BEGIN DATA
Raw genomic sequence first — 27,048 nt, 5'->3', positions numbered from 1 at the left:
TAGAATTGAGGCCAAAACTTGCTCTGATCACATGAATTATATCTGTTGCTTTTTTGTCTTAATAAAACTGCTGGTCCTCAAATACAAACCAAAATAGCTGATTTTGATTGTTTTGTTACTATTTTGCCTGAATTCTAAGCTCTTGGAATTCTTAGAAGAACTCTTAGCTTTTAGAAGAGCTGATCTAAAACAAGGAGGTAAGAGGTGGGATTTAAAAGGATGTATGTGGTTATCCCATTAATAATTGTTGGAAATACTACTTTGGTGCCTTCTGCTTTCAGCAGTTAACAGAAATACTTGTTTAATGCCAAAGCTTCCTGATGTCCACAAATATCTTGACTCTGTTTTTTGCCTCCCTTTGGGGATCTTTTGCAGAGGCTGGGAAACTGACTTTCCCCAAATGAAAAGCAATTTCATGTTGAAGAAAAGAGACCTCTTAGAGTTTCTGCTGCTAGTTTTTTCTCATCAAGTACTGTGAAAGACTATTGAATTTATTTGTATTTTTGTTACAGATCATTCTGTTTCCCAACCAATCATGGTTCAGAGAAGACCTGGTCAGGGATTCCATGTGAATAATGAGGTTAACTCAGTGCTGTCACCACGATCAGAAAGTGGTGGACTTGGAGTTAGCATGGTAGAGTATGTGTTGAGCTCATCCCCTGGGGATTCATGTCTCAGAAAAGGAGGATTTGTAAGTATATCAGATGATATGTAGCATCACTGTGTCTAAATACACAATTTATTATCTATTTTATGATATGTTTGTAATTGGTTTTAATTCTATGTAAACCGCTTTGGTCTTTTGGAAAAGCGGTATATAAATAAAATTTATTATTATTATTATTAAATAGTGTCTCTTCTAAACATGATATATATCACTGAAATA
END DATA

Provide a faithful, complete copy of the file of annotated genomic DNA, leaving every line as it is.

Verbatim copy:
Raw genomic sequence first — 27,048 nt, 5'->3', positions numbered from 1 at the left:
TAGAATTGAGGCCAAAACTTGCTCTGATCACATGAATTATATCTGTTGCTTTTTTGTCTTAATAAAACTGCTGGTCCTCAAATACAAACCAAAATAGCTGATTTTGATTGTTTTGTTACTATTTTGCCTGAATTCTAAGCTCTTGGAATTCTTAGAAGAACTCTTAGCTTTTAGAAGAGCTGATCTAAAACAAGGAGGTAAGAGGTGGGATTTAAAAGGATGTATGTGGTTATCCCATTAATAATTGTTGGAAATACTACTTTGGTGCCTTCTGCTTTCAGCAGTTAACAGAAATACTTGTTTAATGCCAAAGCTTCCTGATGTCCACAAATATCTTGACTCTGTTTTTTGCCTCCCTTTGGGGATCTTTTGCAGAGGCTGGGAAACTGACTTTCCCCAAATGAAAAGCAATTTCATGTTGAAGAAAAGAGACCTCTTAGAGTTTCTGCTGCTAGTTTTTTCTCATCAAGTACTGTGAAAGACTATTGAATTTATTTGTATTTTTGTTACAGATCATTCTGTTTCCCAACCAATCATGGTTCAGAGAAGACCTGGTCAGGGATTCCATGTGAATAATGAGGTTAACTCAGTGCTGTCACCACGATCAGAAAGTGGTGGACTTGGAGTTAGCATGGTAGAGTATGTGTTGAGCTCATCCCCTGGGGATTCATGTCTCAGAAAAGGAGGATTTGTAAGTATATCAGATGATATGTAGCATCACTGTGTCTAAATACACAATTTATTATCTATTTTATGATATGTTTGTAATTGGTTTTAATTCTATGTAAACCGCTTTGGTCTTTTGGAAAAGCGGTATATAAATAAAATTTATTATTATTATTATTAAATAGTGTCTCTTCTAAACATGATATATATCACTGAAATA